For each of these sources, we identified the best and most recent

For each of these sources, we identified the best and most recent relevant prevalence and related information about headache and migraine. The data sources used for this review are the National Health and Nutrition Examination Survey (NHANES), the National Health Interview Survey (NHIS), the National Ambulatory Medical Care Survey (NAMCS), and the National Hospital Ambulatory Medical Care Survey (NHAMCS). NHIS, NHANES, NAMCS, and NHAMCS are all conducted by the United States Centers for Disease Control (CDC), and the data for the NHIS, NAMCS, and Tanespimycin clinical trial NHAMCS were obtained from the CDC’s online reports, whereas the NHANES data are from a published peer-reviewed

analysis that was the only publication of migraine data from NHANES within the time period covered by our review. We compare results from these studies to the most recent data generated by the only longitudinal US study of headache epidemiology, the American Migraine Prevalence and Prevention (AMPP) study. A brief description of the methods and characteristics of each of these studies follows. Their key features are summarized in the Table. NHANES is conducted annually by the National Center for Health Statistics of the CDC and Prevention to obtain information about the noninstitutionalized US civilian population.

The survey uses a stratified, multistage probability sampling design. Trained lay interviewers administer a face-to-face interview in the participants’ homes, and respondents later have a physical examination in a mobile unit. Details about sampling and weighting methods are available at the website Selleckchem EGFR inhibitor of the National Center for Health Statistics.[3] The survey includes standardized questions on a variety of topics including medical conditions, physical function, and health care use, click here as well as detailed sociodemographic details. Information about headache is collected during the portion of the interview regarding miscellaneous pain, which is administered to participants who are 20 or older. Specifically, participants are asked whether they have experienced “severe headaches or migraine” during the past 3 months. Information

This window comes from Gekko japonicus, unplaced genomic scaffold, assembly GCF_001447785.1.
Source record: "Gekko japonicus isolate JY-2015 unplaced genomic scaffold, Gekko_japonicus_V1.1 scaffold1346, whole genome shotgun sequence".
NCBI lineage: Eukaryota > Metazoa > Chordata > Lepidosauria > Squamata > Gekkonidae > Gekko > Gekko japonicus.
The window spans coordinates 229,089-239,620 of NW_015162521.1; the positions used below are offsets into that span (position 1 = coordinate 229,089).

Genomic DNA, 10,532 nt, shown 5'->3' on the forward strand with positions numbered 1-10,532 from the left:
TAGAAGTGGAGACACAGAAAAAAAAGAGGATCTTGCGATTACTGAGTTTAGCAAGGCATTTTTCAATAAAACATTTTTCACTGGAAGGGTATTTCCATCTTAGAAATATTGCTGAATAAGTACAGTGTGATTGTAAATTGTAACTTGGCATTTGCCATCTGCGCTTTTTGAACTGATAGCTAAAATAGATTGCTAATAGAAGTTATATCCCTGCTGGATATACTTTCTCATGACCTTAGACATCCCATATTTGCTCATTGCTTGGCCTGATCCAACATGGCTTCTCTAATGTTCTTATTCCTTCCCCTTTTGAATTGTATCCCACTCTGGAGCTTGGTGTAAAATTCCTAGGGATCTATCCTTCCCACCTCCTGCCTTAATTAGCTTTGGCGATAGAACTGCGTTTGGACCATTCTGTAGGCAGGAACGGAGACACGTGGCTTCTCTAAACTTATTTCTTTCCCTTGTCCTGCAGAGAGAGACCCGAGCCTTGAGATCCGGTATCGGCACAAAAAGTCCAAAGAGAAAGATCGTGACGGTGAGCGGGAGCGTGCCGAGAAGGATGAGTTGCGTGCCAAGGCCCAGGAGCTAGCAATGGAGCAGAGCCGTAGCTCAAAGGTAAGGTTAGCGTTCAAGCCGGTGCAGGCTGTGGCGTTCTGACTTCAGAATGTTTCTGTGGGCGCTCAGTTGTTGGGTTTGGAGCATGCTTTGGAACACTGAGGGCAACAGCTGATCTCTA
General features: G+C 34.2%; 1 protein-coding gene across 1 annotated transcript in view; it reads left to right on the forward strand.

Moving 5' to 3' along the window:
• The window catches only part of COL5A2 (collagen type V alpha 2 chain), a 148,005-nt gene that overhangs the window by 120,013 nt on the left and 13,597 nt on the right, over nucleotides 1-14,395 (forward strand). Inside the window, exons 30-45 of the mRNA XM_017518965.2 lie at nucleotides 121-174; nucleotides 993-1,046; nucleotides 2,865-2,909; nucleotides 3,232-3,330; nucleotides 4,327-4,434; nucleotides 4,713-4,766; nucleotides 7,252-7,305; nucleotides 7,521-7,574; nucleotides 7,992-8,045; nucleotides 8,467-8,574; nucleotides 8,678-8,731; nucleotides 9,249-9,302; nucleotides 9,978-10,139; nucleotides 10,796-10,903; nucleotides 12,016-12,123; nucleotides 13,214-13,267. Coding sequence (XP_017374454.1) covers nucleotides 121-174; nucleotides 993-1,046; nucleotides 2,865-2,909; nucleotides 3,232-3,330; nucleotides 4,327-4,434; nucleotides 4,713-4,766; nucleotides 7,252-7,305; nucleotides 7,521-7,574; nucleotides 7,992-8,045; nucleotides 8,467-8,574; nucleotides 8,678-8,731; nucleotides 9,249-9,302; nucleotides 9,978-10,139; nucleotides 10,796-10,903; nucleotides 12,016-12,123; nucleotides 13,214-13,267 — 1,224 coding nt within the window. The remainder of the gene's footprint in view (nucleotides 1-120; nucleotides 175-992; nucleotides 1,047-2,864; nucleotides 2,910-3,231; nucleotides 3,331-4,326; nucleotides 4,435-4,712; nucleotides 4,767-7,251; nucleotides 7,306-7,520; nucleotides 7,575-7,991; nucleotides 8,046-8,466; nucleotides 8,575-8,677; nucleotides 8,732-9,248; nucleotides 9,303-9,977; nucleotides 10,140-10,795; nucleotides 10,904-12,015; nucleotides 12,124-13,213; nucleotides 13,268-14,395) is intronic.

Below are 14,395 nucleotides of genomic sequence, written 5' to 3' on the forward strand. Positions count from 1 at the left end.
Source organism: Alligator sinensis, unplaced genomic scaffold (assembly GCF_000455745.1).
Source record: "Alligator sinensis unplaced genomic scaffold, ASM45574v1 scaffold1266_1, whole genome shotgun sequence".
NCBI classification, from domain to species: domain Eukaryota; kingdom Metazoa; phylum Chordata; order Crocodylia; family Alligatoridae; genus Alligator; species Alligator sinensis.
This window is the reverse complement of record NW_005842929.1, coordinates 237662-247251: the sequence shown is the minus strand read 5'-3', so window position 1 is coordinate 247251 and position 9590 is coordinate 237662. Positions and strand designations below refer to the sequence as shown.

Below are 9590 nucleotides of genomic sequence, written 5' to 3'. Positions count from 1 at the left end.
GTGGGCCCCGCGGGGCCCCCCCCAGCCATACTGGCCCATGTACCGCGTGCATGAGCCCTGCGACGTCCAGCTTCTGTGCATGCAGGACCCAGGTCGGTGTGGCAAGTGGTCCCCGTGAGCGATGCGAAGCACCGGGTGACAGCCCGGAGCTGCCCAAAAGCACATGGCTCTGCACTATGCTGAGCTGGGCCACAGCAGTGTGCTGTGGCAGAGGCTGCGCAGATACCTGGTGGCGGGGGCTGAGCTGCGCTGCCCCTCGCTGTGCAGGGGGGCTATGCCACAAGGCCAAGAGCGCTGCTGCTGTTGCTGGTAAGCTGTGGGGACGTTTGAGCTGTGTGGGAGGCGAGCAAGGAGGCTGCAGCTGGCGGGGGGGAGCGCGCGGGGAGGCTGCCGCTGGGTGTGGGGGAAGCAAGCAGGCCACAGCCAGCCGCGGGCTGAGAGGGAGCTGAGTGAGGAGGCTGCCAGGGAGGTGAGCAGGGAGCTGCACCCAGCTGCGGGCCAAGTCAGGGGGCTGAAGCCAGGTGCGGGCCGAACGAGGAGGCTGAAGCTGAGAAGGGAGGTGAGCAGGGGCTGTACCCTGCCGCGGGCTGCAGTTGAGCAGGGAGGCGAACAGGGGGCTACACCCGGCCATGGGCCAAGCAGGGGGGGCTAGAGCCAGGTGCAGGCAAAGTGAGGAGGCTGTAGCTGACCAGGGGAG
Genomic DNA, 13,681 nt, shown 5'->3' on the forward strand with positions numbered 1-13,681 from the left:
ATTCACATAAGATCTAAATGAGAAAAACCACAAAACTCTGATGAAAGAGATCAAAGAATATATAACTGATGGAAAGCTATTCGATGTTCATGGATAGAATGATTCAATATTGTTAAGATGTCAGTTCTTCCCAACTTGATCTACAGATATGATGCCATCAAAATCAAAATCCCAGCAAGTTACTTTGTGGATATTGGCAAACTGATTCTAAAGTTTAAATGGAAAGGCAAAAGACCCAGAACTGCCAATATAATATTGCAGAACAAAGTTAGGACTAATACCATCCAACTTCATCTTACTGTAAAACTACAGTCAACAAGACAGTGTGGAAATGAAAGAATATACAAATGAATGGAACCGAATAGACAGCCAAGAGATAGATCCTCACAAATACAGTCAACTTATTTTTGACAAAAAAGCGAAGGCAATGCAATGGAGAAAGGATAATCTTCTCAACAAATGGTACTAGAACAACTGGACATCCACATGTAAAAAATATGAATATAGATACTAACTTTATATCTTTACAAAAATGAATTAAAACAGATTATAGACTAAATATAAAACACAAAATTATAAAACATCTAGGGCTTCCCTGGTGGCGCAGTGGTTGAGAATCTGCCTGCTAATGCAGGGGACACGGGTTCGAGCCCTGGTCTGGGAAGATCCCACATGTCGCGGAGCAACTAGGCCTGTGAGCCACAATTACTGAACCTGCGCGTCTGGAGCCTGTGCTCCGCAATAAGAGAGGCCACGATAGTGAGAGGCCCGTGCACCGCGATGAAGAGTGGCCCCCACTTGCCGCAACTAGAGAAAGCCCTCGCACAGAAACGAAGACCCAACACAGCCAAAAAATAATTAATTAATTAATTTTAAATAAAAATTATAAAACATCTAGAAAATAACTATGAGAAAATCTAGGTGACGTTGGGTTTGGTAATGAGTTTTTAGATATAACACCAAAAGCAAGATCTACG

about physical conditions is obtained using a standard chronic condition checklist, a method used in many studies conducted by the National Center for Health Statistics. It is important to note that this information is self-reported. The NHIS is a cross-sectional study of the US population that, like the NHANES, uses structured interviews to obtain self-reported health information.[4] It has been conducted yearly since 1957. The sampling plan is designed to representatively sample households and “non-institutional group quarters” (such as dormitories). Sample geographic areas are selected and addresses within those geographic areas are selected for interview. Black, Hispanic, and Asian persons are oversampled at both the geographic and household levels.

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